Name withheld, meet Jonah Lehrer: Maybe he got some bad ideas at a meritocratic high school!
We have our latest Julien Sorel! In this instance, the climber in question is the grasping Jonah Lehrer (no relation).
Julie Bosman tells the ancient story in today’s New York Times. You should read it:
BOSMAN (7/31/12): A publishing industry that is notoriously ill-equipped to root out fraud. A magazine whose famed fact-checking department is geared toward print, not the Web. And a lucrative lecture circuit that rewards snappy, semi-scientific pronouncements, smoothly delivered to a corporate audience.The rewards are vast—and the gullible are all around. In this setting, Lehrer became the latest child who sold the elites a con.
All contributed to the rise of Jonah Lehrer, the 31-year-old author, speaker and staff writer for The New Yorker, who then executed one of the most bewildering recent journalistic frauds, one that on Monday cost him his prestigious post at the magazine and his status as one of the most promising, visible and well-paid writers in the business.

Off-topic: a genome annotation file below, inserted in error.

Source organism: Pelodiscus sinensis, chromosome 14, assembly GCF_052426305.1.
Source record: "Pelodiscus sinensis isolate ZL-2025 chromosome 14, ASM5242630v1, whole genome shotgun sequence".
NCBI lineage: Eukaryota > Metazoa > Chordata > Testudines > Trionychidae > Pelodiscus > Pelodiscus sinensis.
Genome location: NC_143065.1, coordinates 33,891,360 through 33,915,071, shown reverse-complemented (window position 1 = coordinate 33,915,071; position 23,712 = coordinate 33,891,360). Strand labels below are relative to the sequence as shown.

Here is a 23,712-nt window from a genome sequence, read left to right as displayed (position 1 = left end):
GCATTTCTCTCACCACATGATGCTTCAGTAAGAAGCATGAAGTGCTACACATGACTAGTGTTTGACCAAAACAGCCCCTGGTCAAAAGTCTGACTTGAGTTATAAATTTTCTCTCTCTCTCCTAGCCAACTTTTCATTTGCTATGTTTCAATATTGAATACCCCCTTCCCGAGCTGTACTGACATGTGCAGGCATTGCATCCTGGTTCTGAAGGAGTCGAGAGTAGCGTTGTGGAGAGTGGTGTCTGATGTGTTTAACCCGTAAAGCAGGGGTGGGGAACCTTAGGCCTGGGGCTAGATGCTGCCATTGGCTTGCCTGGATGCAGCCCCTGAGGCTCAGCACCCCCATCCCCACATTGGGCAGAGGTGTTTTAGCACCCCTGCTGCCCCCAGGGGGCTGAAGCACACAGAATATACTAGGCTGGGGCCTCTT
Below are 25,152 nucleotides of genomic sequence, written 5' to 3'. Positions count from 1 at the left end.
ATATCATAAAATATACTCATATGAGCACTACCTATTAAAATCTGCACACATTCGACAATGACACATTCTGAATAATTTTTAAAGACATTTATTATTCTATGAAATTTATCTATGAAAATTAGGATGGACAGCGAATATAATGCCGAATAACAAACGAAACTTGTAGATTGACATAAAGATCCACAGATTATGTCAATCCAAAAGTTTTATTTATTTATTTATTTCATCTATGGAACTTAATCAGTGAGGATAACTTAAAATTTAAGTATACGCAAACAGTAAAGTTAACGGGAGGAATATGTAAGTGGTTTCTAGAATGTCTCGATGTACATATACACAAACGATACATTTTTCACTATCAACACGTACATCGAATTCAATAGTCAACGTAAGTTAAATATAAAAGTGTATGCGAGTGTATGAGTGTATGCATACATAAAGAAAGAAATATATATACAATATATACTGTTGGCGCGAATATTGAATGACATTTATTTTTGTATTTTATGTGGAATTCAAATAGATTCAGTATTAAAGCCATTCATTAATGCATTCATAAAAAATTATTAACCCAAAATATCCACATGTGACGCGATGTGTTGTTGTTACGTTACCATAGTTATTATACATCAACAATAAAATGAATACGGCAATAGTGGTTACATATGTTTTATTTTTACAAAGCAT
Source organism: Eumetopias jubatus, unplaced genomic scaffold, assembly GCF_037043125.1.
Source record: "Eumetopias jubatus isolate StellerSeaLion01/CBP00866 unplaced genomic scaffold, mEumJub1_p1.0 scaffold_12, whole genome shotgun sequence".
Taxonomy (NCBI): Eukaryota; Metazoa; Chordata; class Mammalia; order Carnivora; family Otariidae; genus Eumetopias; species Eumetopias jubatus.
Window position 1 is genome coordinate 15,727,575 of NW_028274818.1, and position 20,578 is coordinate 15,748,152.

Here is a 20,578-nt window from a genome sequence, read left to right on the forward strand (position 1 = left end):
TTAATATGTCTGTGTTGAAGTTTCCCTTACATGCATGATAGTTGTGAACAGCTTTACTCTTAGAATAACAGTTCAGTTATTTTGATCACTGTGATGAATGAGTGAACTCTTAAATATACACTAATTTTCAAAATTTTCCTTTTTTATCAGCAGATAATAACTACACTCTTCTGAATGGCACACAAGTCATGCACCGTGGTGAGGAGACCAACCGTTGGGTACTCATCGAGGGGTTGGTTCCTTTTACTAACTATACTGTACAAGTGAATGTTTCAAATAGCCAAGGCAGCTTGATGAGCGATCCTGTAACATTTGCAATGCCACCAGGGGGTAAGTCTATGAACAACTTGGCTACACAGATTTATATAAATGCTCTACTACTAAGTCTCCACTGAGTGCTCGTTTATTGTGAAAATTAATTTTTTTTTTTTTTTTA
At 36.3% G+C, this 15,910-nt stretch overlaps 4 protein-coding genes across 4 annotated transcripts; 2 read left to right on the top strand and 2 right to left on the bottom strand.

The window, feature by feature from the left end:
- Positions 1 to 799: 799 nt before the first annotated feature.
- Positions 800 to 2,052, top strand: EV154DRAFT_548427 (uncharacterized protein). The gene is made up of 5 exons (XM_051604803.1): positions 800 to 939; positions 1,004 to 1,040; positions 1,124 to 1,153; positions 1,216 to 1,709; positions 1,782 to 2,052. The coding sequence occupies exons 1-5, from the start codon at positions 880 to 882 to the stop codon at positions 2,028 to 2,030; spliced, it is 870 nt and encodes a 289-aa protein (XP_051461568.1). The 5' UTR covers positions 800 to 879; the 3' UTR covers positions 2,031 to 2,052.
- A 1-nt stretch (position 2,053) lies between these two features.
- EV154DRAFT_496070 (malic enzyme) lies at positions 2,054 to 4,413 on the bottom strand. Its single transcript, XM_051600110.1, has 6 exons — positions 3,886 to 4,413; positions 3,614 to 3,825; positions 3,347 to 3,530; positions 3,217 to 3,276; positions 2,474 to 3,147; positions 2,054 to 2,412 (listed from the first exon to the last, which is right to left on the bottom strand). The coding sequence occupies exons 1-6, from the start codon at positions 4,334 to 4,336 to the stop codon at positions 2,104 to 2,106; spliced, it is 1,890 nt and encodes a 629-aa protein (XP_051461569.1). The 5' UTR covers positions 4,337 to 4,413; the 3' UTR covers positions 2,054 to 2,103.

An article in Tablet magazine revealed that in his best-selling book, “Imagine: How Creativity Works,” Mr. Lehrer had fabricated quotes from Bob Dylan, one of the most closely studied musicians alive. Only last month, Mr. Lehrer had publicly apologized for taking some of his previous work from The Wall Street Journal, Wired and other publications and recycling it in blog posts for The New Yorker, acts of recycling that his editor called “a mistake.”
By Monday, when the Tablet article was published online, both The New Yorker and Mr. Lehrer’s publisher, Houghton Mifflin Harcourt, made it clear that they had lost patience with him.
Lehrer invented quotes by Bob Dylan—in a book called “Imagine," no less! We’ll tip our hat to Isaac Chotiner for noticing something before this news broke—for noting the fact that Lehrer's book was just plain dumb on the merits.
Click here, then ponder the dumbness all around—the dumbness of our pseudo-elites, which is taking the nation down.
Are you sure you want to believe everything Rachel tells you? We thought she was a little bit slick in her first segment last night.
Daisey comes battling back: In yesterday’s New York Times, we learned that another fabulist is back, snarking about the shit he made up, with a highly regarded theater company using his scam as a way of selling his show.
(Sorry—the link to the Times doesn’t seem to be working. We refer to Charles Isherwood’s review of Mike Daisey’s show, The Agony and the Ecstasy of Steve Jobs.)
The rewards are great; the gullibility is vast. Our youngsters just keep making shit up. Their elders are eager to buy it.